I am an ID : non/persisting our sociotechnical digital identities
Brubaker, Jed Richards.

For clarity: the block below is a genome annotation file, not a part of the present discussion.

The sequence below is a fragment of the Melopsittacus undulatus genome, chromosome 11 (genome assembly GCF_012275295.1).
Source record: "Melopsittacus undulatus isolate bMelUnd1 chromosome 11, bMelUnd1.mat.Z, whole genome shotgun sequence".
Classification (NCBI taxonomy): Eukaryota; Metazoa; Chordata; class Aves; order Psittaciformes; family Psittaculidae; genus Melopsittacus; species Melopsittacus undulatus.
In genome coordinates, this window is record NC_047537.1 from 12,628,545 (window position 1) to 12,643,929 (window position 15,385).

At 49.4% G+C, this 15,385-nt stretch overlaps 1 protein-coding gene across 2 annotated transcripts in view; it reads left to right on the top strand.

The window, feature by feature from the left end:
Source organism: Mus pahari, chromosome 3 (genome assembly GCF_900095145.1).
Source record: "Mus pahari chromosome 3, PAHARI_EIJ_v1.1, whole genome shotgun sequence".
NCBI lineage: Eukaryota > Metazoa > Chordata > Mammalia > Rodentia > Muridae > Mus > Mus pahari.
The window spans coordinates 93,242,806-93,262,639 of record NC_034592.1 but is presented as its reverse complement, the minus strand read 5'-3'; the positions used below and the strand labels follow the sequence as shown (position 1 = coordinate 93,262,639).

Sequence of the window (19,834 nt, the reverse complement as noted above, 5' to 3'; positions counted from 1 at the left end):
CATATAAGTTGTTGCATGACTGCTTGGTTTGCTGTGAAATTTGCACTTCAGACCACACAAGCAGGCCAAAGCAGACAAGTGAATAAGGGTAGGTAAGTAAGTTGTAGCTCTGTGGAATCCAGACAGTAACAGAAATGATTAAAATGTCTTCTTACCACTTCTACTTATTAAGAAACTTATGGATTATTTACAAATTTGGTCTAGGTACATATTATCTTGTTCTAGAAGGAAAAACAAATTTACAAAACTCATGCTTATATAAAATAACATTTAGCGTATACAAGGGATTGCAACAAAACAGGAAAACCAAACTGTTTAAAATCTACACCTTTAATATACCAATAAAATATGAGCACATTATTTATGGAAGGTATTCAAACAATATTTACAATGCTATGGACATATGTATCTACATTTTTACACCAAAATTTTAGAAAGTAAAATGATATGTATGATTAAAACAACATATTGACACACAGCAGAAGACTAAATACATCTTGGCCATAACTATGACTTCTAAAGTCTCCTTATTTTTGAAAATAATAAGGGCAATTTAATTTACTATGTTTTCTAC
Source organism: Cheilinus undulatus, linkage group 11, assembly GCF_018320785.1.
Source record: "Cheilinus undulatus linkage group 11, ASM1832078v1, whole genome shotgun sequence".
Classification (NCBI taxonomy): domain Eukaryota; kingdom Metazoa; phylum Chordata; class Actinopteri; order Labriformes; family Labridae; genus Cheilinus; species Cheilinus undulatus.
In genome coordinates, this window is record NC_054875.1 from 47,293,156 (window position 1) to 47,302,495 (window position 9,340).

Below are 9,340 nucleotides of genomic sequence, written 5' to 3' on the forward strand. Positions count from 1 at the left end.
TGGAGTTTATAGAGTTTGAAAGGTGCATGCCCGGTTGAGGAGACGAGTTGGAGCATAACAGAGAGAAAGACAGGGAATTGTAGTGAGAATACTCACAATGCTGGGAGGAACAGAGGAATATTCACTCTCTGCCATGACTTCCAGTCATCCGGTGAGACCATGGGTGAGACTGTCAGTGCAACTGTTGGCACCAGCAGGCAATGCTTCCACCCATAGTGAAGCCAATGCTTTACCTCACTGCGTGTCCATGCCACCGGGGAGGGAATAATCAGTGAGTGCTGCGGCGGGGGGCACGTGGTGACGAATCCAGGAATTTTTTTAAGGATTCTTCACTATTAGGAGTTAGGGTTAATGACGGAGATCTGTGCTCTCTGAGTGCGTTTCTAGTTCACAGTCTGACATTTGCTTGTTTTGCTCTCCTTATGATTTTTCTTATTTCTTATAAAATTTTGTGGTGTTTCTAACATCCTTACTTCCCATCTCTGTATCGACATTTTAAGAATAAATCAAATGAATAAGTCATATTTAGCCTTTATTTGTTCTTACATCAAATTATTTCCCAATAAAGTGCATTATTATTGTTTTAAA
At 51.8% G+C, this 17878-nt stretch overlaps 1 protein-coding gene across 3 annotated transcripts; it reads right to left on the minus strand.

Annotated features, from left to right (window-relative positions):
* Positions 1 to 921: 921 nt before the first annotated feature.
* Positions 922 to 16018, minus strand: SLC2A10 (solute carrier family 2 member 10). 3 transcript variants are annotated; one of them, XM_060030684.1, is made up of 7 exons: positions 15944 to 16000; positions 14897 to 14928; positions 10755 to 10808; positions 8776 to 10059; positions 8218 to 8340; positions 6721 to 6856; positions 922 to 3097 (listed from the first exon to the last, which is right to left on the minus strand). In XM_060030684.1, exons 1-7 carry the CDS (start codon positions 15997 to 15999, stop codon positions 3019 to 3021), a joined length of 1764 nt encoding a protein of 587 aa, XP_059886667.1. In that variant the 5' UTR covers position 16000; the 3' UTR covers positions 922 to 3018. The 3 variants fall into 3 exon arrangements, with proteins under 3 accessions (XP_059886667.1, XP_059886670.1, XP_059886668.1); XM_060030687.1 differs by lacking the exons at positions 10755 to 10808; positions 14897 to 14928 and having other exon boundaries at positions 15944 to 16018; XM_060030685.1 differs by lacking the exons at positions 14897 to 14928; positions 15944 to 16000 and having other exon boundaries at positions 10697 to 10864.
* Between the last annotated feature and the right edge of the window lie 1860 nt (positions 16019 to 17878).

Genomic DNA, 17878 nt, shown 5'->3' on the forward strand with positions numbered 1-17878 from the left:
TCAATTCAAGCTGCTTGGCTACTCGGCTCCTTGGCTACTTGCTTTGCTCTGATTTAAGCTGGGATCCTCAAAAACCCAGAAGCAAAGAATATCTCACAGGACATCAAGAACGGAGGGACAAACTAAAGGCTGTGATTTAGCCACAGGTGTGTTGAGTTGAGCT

Thesis (M.A.)--Georgetown University, 2009.; Includes bibliographical references. Our online identities are collaborations between user behavior and technology. Increasingly, computers speak on our behalf, representing our identities in configurations that are shaped by the technological systems through which they are communicated. This sociotechnical relationship is particularly evident in the user profiles seen on social network sites. Given the rise of technologies that utilize identity, this thesis examines the role of persistence by considering the ways in which users and technology collaborate in the creation of digital identities, the ways in which technology structures and stores these identities, and the social behaviors these identities enable.; The concept of identity persistence is explored through two case studies: persistent identities on the popular social network site Facebook, and non-persistent or "single-use identities" seen on craigslist Missed Connections, an online equivalent to "I saw you" personal ads. Facebook allows users to capture and store personal and interpersonal information that can then be reused across social activities and system features. This universal profile however, results in a singular self-presentation that must represent the user across the various social networks to which his Facebook profile is exposed. Users on craigslist engage in much of the same behavior, but without technology to structure and maintain their identities. Instead users produce single-use identities for each post by utilizing interpretive resources from outside of the craigslist system.; This thesis concludes with a consideration of digital identities as a part of our larger social and institutional infrastructures. Software such as Facebook is built around essentialized conceptions of identity that, once stored as a set of categories and classifications in a database, can become rigid and unusable. Approaching identities from the perspective of the work they perform, I argue for a reexamination of digital identity as a functional unit of larger infrastructures, and articulate some of the potential challenges when persisting something as dynamic as identity.
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